Marc Ribot to play Quinn’s in Beacon

Marc Ribot

Marc Ribot

“Perfectly wrong.” The words didn’t occur to me as such, but that’s what my gut said the first time I heard Marc Ribot’s guitar-playing. As it was for most people, the occasion of this disruptive revelation was Tom Waits’s 1985 record Rain Dogs. That album turned me on my ear immediately; but culturally, it was a time-release genetic bomb: Took a while to assert itself, but it you were to hip to it then, you could trace its agency replicating through the decades into the present.

Amidst all of Rain Dogs’ surreal challenges and affronts, Ribot stood out. Perfectly wrong: the primitive, chromatic plunking on “Singapore” and “Cemetery Polka”; the impeccably dissonant, stinging blues-playing on “Clap Hands”; the needling, banjoistic pluck on “Diamonds & Gold”; and most prophetically, the oblique, tremolo noir line-playing on “Jockey Full of Bourbon.”

Perfectly wrong, perfectly out: the sour notes with their own otro-world harmonic logic; the brutal, ham-fisted attack; a sustain-free and importunately pointy tone that was utterly out of phase with the times. You just had to laugh at the completely wrong rightness of it all. At the same time, you knew that it was no joke, no postmodern New York positioning statement on guitar. From go, it felt bottomless – a voice that would never run dry because it had struck a vein of something like musical truth. Then there was the mystery of his name.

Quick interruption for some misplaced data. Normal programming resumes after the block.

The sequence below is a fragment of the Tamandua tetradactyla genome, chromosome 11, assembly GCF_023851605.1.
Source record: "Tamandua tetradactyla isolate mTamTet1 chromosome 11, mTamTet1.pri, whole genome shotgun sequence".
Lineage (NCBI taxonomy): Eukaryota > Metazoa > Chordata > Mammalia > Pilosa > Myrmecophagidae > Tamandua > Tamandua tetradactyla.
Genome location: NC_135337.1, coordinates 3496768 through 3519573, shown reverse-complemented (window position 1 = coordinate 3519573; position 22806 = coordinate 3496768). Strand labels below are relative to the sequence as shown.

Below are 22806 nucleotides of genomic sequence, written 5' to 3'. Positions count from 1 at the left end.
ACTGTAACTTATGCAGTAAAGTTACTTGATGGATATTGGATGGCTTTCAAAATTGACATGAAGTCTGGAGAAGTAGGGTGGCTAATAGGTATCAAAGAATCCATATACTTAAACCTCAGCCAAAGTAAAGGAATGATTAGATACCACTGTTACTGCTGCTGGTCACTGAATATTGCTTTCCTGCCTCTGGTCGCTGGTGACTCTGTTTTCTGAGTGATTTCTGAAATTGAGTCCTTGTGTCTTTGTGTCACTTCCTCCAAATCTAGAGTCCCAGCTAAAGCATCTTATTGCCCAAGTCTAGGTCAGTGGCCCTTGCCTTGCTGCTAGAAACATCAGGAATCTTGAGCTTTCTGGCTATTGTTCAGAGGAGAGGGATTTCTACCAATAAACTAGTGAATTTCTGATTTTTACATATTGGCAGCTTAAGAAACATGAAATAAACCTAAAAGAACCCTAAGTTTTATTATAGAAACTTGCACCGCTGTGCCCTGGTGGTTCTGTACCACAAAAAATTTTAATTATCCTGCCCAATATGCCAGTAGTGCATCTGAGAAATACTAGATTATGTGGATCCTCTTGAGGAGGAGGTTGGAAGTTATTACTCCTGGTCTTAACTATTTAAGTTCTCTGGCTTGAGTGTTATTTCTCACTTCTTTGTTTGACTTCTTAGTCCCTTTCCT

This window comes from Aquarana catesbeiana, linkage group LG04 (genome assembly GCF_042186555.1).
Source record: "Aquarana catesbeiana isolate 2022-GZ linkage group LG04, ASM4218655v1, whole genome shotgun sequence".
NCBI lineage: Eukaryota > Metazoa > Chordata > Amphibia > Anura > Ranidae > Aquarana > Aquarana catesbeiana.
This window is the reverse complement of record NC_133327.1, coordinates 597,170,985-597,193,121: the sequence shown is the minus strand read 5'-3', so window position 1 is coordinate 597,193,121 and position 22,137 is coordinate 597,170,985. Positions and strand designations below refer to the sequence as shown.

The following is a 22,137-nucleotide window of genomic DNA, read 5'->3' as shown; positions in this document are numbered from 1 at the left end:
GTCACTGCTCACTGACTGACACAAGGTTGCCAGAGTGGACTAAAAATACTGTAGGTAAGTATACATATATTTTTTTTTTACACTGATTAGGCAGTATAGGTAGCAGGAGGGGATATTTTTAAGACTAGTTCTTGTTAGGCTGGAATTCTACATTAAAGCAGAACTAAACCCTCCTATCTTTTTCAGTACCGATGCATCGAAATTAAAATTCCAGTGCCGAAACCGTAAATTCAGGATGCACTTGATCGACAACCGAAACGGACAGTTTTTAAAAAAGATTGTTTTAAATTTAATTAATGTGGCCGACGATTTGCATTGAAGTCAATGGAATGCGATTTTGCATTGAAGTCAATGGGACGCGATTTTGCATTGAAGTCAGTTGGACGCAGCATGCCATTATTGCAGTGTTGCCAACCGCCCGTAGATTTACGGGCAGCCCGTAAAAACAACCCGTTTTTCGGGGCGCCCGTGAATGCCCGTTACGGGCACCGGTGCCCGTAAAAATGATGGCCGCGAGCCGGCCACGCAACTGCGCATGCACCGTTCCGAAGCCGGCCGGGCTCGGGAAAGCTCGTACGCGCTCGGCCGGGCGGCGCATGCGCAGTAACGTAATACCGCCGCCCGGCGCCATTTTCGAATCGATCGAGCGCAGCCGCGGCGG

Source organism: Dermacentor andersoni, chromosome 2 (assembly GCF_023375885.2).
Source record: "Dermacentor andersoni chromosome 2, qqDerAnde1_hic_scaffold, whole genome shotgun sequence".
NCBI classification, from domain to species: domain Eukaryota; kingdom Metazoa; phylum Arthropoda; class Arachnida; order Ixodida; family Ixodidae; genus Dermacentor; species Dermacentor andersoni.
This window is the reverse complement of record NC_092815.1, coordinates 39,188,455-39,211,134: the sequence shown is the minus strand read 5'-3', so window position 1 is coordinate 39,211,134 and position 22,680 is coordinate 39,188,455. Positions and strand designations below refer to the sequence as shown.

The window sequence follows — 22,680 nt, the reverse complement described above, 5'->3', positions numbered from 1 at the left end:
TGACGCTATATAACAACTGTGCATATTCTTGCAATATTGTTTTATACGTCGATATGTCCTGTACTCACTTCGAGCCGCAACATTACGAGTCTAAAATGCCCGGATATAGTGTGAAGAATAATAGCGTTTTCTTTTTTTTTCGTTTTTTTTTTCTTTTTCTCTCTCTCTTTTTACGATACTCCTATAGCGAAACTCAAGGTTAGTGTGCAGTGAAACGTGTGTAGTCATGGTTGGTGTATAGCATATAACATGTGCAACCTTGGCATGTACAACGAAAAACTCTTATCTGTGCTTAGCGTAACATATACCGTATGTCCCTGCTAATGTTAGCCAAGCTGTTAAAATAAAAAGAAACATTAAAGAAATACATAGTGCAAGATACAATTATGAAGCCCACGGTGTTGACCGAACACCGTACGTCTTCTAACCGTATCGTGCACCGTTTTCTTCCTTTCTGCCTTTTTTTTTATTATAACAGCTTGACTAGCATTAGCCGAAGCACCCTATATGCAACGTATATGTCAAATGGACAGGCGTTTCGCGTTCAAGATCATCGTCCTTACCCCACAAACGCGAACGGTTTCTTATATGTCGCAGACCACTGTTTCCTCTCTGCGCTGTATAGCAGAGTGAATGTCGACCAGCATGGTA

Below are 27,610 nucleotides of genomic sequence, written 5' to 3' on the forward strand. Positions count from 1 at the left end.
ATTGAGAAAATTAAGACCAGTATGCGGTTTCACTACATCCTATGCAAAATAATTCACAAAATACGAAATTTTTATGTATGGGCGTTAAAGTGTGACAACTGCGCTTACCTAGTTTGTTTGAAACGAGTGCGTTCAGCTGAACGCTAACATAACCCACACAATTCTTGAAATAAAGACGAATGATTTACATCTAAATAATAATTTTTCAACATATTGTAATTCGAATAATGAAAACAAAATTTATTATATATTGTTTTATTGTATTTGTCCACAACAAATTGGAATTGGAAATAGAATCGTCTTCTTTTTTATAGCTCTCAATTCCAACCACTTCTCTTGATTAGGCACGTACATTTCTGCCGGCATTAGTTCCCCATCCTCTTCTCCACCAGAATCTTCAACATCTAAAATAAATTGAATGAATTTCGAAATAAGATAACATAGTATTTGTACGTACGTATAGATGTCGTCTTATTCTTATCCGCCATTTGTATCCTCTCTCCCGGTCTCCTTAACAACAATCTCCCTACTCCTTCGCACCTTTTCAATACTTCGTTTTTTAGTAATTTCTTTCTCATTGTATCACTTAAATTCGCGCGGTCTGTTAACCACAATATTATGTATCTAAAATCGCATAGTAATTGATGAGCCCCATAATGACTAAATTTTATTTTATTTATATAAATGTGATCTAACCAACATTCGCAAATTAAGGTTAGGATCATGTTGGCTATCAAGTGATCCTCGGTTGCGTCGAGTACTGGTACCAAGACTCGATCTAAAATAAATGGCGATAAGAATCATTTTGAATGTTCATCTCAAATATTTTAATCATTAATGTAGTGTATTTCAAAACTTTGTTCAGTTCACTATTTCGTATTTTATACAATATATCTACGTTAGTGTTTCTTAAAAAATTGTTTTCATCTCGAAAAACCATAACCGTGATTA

Sorry to fix on his first great moment, because his great moments have been many: his key role in the contrapuntal cacophony of John Zorn’s Masada; his ace work providing just the right edge to Elvis Costello in the early Warner Brothers years; his listenable, stylishly Minimalist Afro-Cuban records with Marc Ribot y los Cubanos Postizos, the chaotic, culture-jamming avant-rock of his trio Ceramic Dog and much more.

Years along, I now hear antecedents and a concept that I wouldn’t have been able to articulate back then: the homely, aggressive strike of Django, as well as the vast mastery of the harmonic minor; the in-and-out-of-key eccentricity of the Chicago blues legend Hubert Sumlin; all of the bossa and Afro-Cuban colors that have blossomed over the years, enriching his playing and balancing all its perfectly wrong paradoxes – tender and contentious, totally wrenched but touched with a lucid harmonic prettiness; rooted in Latin jazz, but with a wild sense of jazz as folk music, loosed from the prison of chops.

This is why Ribot is so beloved by those who can’t abide Metheny or Scofield and who even eye Frisell with suspicion, and why his imitators are legion: He rarely plays anything that you couldn’t; and yet you never would – at least if you hadn’t heard Marc Ribot. His voice seems to come from somewhere outside the realm of what’s likely, passable and possible.

Marc Ribot performs solo at Quinn’s on Sunday, March 6 at 8 p.m. Tickets cost $15 and are available at Quinn’s, located at 330 Main Street in Beacon, or by calling (845) 202-7447.


Marc Ribot, Sunday, March 6, 8 p.m., Quinn’s, 330 Main Street, Beacon; (845) 202-7447.

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